• Authentication Cookie and Anonymous Cookie
    These cookies remember that you are logged in to your account – without them, the website would repeatedly request your login details with each new page you visit during your time on our website. They are removed once your session has ended.
  • Session Cookie
    These cookies are used to remember who you are as you use our site: without them, the website would be unable to tell the difference between you and another Wine Society member and facilities such as your basket and the checkout process would therefore not be able to function. They too are removed once your session has ended.

4.4.4.2. Functionality & Targeting/Tracking Cookies
These cookies are used to recognise you when you return to our website and to provide enhanced features. This allows us to personalise our content for you. Under this heading, we currently use the following cookies:

  • Unique User Cookie
    This cookie is used to:
    • store your share number in order to identify that you have visited the website before. Without this cookie, we would be unable to tell whether you are a member or not.
    • record your visit to the website, the pages you have visited and the links you have followed. We use this information to make our website, the content displayed on it and direct marketing communications we may send to you or contact you about more relevant to your interests.
    • This cookie expires after 13 months.
  • Peerius Cookies
    These third-party cookies are used to provide you with personalised recommendations based on your purchase and browsing history. They expire within 4 hours of your visit.

4.4.4.3. Performance/analytical cookies
These cookies collect information about how visitors use a website, for instance which pages visitors go to most often, and if they get error messages from web pages. These cookies don't collect information which identifies a visitor. All information these cookies collect is aggregated and therefore anonymous. It is only used to improve how a website works. Under this heading, we currently use the following cookies:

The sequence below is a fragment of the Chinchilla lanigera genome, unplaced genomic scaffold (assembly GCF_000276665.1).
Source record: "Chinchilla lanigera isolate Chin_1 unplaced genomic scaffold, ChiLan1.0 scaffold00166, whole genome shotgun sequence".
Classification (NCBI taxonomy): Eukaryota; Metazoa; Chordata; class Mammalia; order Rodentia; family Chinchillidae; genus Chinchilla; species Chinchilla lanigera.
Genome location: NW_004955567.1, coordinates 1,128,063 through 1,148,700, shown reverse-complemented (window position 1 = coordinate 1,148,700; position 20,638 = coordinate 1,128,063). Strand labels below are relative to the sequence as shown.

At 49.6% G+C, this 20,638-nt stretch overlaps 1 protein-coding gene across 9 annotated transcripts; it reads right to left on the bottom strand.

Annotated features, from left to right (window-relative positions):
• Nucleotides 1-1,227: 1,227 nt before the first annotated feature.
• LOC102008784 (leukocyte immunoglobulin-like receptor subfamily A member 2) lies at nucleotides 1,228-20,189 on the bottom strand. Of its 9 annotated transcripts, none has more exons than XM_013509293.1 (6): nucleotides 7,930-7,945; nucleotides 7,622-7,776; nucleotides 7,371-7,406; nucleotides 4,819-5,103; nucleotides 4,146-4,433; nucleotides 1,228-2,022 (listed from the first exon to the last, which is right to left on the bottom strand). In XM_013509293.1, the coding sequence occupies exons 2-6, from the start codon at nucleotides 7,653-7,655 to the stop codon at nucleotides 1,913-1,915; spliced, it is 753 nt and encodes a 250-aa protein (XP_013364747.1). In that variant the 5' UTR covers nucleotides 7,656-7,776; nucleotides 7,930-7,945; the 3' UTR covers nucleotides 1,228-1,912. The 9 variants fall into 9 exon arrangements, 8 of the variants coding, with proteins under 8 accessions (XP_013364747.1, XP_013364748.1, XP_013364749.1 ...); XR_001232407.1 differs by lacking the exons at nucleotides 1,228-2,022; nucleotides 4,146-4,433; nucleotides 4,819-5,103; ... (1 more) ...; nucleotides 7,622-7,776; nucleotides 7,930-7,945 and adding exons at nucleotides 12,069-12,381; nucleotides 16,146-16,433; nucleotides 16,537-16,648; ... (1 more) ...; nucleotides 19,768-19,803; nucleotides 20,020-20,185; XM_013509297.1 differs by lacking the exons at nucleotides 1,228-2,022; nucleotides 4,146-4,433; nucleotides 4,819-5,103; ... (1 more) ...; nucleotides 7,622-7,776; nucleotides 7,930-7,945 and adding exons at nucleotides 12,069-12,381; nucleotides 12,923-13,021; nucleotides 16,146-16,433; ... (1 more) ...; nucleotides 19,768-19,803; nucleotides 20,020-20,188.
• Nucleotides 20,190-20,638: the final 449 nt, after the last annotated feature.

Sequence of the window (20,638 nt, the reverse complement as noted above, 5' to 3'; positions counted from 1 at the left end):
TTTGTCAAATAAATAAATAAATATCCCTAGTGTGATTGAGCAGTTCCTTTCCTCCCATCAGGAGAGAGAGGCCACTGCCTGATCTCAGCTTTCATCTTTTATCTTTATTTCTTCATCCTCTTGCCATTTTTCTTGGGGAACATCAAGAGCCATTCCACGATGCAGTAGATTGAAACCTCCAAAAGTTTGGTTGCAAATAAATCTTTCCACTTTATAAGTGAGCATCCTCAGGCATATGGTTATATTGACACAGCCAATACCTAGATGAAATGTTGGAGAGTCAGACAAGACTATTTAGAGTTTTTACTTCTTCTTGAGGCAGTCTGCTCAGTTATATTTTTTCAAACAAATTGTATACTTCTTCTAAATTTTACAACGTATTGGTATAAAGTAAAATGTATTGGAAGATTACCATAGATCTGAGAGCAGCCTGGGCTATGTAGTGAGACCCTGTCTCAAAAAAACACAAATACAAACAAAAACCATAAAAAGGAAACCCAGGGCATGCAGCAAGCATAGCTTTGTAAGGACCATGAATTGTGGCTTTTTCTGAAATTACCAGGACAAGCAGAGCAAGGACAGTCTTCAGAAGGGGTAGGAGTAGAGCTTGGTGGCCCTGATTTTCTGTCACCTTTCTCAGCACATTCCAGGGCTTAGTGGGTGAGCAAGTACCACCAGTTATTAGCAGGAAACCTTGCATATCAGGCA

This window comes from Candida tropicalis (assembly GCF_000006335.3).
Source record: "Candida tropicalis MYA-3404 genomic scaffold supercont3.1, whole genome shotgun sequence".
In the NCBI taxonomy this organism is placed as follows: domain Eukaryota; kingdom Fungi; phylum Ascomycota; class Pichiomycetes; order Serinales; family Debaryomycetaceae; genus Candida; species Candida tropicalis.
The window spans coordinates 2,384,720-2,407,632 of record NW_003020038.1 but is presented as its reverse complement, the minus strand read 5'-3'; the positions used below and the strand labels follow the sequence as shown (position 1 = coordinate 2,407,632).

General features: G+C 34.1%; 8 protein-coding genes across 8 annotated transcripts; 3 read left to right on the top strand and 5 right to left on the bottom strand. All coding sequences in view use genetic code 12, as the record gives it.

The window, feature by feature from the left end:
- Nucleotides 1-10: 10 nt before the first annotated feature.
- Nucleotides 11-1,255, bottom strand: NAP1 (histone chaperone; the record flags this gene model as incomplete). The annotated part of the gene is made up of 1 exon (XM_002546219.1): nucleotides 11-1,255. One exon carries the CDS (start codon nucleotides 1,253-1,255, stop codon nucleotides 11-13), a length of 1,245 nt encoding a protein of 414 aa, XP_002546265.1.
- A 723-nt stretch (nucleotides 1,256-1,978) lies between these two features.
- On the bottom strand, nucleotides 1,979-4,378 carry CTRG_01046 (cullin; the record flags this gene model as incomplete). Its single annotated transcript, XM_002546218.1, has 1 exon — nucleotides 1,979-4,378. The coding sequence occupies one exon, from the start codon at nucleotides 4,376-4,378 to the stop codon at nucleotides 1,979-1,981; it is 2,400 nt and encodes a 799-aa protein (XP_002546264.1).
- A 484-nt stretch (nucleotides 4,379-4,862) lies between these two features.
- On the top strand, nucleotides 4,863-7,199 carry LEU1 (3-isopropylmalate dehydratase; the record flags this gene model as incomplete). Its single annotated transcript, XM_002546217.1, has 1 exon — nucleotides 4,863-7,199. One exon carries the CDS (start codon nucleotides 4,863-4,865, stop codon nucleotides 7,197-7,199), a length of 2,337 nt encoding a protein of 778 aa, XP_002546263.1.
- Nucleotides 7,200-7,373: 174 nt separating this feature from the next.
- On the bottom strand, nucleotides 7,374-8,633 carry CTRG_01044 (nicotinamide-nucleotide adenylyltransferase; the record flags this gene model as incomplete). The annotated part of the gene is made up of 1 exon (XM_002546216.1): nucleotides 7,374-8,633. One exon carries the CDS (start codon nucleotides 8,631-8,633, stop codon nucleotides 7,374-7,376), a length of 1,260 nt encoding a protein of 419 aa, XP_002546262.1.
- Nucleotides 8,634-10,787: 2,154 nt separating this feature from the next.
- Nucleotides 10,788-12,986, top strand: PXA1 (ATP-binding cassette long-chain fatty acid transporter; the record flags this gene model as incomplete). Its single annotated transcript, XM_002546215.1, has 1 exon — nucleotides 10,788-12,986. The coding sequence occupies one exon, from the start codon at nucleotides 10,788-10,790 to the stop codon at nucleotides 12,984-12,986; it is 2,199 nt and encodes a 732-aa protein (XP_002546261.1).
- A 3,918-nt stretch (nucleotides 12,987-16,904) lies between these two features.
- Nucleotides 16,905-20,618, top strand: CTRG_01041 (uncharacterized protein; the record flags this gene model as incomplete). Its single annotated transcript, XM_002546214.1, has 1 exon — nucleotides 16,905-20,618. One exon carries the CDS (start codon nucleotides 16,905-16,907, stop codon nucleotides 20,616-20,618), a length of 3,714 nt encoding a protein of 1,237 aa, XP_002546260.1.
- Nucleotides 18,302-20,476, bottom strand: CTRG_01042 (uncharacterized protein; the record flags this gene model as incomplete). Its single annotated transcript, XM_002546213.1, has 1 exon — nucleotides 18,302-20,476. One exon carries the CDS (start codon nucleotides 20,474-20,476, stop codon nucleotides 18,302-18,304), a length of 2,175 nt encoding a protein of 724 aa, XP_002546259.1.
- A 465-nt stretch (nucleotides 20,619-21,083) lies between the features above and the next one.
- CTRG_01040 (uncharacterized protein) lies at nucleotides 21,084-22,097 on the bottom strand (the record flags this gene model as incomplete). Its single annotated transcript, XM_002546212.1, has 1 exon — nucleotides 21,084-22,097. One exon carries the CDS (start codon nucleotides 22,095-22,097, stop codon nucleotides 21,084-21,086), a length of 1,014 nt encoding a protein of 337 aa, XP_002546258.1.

• Google Analytics Cookies
    These are third-party cookies to enable Google Analytics to monitor website traffic. All information is recorded anonymously. Using Google Analytics allows The Society to better understand how members use our site and monitor website traffic.

4.4.4.4. Authentication Cookie
In order for us to ensure that your data remains secure it is necessary for us to verify that your session is authentic (i.e. it has not been compromised by a malicious user). We do this by storing an otherwise meaningless unique ID in a cookie for the duration of your visit. No personal information can be gained from this cookie.

4.4.5. How do you turn cookies off?

All modern browsers allow you to modify your cookie settings so that all cookies, or those types which are not acceptable to you, are blocked. However, please note that this may affect the successful functioning of the site, particularly if you block all cookies, including essential cookies. For example, In Internet Explorer, go to the Tools Menu, then go to Internet Options, then go to Privacy. Here you can change the rules your browser uses to accept cookies. You can find out more in the public sources mentioned below.

4.4.6. Learn more about cookies

4.4.7. Changes to our cookie policy

Any changes we may make to our cookie policy in the future will be posted on the website and, where appropriate, notified to you by email. Please check back frequently to see any updates and changes to our cookie policy.